Let’s take a  closer look at tags.  

He said, is a dialog tag. It is properly written: “I love you,” he said. Note the comma and the lower case H on he.

He laughed, is an action tag. Rather than directly stating the obvious, an action tag describes what immediately follows the dialog and so long as it is in the same paragraph, it indicates by association, who just spoke. “I know, I know.” Bobby laughed. Note the period at the end of the know and the capital H on he.  He laughed is a commonly misdiagnosed tag. New writers frequently think it is a dialog tag and write: “I know, I know,” he laughed. Only people can’t laugh words. And while you can spit, you can’t spit and talk at the same time. You can hiss words, but only if they end in an S. You can reply, joke, comment, explain, mumble, whisper, shout, and yell, but you can’t choke, laugh, smile, frown, or sigh a line of text. The difference is designated by the use of the period, verses the comma at the end of the speech.

Now while tags are necessary to know who is speaking, good writing limits the number of tags. Reading something like this is annoying:

“Who was that?” Bobby asked.
“Who was who?” Jane replied.
“At the door just now.” Bobby said. “Who was it?”
“Oh, that?” Jane said. “Nobody.”
“Really?” Bobby asked.

Not only is it annoying it is also unnecessary. It could just as easily have been written:

“Who was that?” Bobby asked.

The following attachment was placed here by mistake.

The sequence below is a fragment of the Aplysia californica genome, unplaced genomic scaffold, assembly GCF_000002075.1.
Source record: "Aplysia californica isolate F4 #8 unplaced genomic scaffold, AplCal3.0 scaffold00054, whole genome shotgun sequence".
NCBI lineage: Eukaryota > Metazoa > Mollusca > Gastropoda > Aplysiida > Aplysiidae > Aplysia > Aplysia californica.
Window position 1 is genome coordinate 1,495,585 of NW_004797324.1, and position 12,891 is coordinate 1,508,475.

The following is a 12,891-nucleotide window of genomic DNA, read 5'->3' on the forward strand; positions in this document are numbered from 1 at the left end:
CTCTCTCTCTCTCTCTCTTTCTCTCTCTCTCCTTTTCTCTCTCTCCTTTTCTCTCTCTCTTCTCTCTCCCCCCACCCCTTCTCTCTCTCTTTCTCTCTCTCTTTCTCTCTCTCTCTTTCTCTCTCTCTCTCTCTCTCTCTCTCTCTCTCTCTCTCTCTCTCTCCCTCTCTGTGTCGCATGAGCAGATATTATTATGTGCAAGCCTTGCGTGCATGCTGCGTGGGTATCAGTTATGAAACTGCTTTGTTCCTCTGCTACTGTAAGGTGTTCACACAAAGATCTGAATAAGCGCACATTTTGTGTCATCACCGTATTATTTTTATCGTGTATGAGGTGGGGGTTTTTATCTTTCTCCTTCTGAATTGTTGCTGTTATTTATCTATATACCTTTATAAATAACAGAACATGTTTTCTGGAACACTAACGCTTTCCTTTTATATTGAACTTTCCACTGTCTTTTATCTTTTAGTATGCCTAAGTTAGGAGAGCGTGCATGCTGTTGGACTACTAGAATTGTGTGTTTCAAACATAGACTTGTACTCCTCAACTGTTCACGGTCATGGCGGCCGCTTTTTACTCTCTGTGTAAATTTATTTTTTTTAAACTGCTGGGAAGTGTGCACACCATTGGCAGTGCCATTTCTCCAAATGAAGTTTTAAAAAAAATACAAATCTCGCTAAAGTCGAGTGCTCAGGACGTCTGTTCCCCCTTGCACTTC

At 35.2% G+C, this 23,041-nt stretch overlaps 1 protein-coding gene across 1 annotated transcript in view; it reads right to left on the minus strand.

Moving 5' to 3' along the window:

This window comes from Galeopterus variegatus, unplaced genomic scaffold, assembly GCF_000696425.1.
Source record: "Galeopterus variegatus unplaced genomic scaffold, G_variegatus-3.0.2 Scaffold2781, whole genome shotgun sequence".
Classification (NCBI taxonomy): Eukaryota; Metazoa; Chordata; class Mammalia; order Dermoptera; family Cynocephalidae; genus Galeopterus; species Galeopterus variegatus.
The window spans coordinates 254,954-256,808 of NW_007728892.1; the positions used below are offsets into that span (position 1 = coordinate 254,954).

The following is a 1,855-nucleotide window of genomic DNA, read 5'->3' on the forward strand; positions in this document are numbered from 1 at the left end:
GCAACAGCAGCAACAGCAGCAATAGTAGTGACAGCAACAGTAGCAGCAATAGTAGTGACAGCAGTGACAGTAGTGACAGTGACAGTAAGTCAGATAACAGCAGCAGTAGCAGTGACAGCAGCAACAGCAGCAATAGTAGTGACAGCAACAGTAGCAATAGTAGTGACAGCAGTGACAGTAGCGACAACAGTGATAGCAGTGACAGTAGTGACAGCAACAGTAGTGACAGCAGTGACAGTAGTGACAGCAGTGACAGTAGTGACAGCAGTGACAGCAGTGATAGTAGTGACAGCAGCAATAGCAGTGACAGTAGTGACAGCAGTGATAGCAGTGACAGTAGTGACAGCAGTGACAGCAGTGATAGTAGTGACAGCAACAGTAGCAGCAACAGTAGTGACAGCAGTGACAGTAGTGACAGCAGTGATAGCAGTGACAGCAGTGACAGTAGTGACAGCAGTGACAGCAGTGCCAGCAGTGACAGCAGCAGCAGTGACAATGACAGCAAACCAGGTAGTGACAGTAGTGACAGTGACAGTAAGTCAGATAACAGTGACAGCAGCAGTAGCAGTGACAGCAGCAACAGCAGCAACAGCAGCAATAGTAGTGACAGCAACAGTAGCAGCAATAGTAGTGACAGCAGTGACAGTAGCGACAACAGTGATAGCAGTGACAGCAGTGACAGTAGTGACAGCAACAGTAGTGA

“Who was who?” Jane replied.
“At the door just now. Who was it?”
“Oh, that? Nobody.”

Using only two tags in five lines of speech, how can a reader know who’s speaking? By using the new-paragraph-per-new-speaker technique. Can this be done if there are more than two people in the scene? Yes, so long as only two people are doing the talking. The reader assumes that the person speaking is the person who had spoken the last line of opposition. There is a limit however, because after about five lines readers tend to forget who’s who. So to remind them you need to drop in an indicator, either in the dialog itself, or an action tag, or a dialog tag.

“Who was that?” Bobby asked.
“Who was who?” Jane replied.
“At the door just now. Who was it?”
“Oh, that? Nobody.”
Jane’s heart was racing. “Just forget about it, okay?”

Instead of using the action tag: “Jane’s heart was racing,” You could also designate the speaker via the dialog by writing:

“Are you jealous because he’s a man and you’re afraid I might run off with him?”

Now assuming Jane has been established as a heterosexual female, this line of dialog can replace the need for a tag because the reader knows Bobby wouldn’t say this.